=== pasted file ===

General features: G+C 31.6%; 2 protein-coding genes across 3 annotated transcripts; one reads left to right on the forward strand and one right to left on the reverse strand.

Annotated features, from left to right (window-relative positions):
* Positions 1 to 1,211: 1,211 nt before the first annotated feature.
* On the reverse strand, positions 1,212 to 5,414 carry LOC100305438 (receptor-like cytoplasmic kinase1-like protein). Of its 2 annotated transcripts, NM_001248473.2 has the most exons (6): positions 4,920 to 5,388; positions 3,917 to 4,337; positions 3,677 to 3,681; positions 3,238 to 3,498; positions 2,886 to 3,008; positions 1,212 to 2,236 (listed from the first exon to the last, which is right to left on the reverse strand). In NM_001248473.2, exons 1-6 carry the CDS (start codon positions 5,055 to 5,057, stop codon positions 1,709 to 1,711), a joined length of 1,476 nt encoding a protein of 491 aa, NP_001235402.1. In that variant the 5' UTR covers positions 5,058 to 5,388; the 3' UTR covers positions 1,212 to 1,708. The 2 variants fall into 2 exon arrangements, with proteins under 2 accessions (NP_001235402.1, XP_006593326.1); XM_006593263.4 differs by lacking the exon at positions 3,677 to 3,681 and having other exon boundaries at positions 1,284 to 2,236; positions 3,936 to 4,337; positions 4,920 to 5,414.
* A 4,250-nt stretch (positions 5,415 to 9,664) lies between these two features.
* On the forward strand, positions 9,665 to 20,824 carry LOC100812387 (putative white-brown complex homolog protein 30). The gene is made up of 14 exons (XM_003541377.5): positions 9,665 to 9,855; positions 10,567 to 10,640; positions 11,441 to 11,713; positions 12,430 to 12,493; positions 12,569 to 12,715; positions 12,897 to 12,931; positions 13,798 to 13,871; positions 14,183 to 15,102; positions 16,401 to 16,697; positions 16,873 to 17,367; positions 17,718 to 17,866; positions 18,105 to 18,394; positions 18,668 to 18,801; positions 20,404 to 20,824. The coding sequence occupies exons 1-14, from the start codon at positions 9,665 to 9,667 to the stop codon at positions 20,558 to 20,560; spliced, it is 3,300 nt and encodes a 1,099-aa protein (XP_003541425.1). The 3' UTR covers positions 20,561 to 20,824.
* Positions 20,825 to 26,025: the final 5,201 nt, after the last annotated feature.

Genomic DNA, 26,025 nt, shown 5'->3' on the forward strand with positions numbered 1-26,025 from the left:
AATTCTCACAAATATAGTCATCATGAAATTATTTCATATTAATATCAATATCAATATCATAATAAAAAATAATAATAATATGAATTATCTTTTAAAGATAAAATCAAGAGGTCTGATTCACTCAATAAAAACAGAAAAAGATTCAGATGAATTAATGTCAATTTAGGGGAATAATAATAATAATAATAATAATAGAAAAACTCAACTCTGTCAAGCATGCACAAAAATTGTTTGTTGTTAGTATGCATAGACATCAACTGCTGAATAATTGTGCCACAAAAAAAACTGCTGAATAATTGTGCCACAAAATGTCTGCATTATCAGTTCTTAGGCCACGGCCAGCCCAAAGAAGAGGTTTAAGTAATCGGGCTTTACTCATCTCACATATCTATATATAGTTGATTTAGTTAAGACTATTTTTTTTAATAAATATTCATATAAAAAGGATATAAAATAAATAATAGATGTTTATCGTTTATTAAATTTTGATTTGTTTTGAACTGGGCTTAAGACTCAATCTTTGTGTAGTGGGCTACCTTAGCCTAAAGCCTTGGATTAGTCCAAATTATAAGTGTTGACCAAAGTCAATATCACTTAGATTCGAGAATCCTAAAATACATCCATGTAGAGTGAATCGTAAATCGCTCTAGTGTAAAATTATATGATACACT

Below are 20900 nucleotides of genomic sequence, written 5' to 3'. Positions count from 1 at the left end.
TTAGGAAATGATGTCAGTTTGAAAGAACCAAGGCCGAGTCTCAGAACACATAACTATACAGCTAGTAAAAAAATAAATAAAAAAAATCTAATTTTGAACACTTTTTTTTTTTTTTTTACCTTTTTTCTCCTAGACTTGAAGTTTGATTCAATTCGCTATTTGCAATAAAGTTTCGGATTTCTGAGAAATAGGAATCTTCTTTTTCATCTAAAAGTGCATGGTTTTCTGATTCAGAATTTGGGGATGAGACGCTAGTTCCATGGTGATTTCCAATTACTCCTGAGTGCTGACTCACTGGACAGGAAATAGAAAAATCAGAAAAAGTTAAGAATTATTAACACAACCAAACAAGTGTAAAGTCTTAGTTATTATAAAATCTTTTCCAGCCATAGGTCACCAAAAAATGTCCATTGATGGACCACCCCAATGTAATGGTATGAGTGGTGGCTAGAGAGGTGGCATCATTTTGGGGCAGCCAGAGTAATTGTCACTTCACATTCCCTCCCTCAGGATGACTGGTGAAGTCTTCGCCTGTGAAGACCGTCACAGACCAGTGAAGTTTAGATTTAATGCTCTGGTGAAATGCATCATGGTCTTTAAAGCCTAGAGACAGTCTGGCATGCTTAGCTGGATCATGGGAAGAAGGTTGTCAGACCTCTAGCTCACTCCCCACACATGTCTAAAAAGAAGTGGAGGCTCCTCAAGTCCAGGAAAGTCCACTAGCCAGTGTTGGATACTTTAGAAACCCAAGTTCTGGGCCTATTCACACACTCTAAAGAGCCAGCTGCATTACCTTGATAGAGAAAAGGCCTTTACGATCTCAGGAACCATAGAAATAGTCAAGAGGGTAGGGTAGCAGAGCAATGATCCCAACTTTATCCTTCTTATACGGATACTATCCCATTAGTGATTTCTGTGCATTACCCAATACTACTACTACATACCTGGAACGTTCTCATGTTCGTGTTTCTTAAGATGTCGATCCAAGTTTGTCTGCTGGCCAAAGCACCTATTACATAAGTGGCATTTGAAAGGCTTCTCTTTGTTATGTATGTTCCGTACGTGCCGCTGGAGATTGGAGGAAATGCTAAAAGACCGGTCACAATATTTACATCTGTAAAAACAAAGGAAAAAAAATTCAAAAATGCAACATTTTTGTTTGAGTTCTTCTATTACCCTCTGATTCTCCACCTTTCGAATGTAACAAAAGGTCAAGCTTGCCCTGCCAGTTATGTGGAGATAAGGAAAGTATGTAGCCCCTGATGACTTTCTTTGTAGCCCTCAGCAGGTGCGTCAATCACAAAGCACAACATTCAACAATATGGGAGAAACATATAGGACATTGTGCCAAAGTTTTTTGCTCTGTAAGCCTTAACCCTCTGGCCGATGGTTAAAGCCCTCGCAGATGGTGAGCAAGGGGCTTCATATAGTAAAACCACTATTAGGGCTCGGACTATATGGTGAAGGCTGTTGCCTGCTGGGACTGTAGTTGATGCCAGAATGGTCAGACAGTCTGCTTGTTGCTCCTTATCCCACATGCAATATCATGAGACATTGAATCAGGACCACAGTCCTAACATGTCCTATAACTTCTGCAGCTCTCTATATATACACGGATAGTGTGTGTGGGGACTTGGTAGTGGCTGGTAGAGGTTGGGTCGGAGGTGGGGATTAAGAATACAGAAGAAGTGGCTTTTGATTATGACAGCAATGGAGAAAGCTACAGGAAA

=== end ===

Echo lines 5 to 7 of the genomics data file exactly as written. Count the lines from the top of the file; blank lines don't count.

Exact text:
* A 4,250-nt stretch (positions 5,415 to 9,664) lies between these two features.
* On the forward strand, positions 9,665 to 20,824 carry LOC100812387 (putative white-brown complex homolog protein 30). The gene is made up of 14 exons (XM_003541377.5): positions 9,665 to 9,855; positions 10,567 to 10,640; positions 11,441 to 11,713; positions 12,430 to 12,493; positions 12,569 to 12,715; positions 12,897 to 12,931; positions 13,798 to 13,871; positions 14,183 to 15,102; positions 16,401 to 16,697; positions 16,873 to 17,367; positions 17,718 to 17,866; positions 18,105 to 18,394; positions 18,668 to 18,801; positions 20,404 to 20,824. The coding sequence occupies exons 1-14, from the start codon at positions 9,665 to 9,667 to the stop codon at positions 20,558 to 20,560; spliced, it is 3,300 nt and encodes a 1,099-aa protein (XP_003541425.1). The 3' UTR covers positions 20,561 to 20,824.
* Positions 20,825 to 26,025: the final 5,201 nt, after the last annotated feature.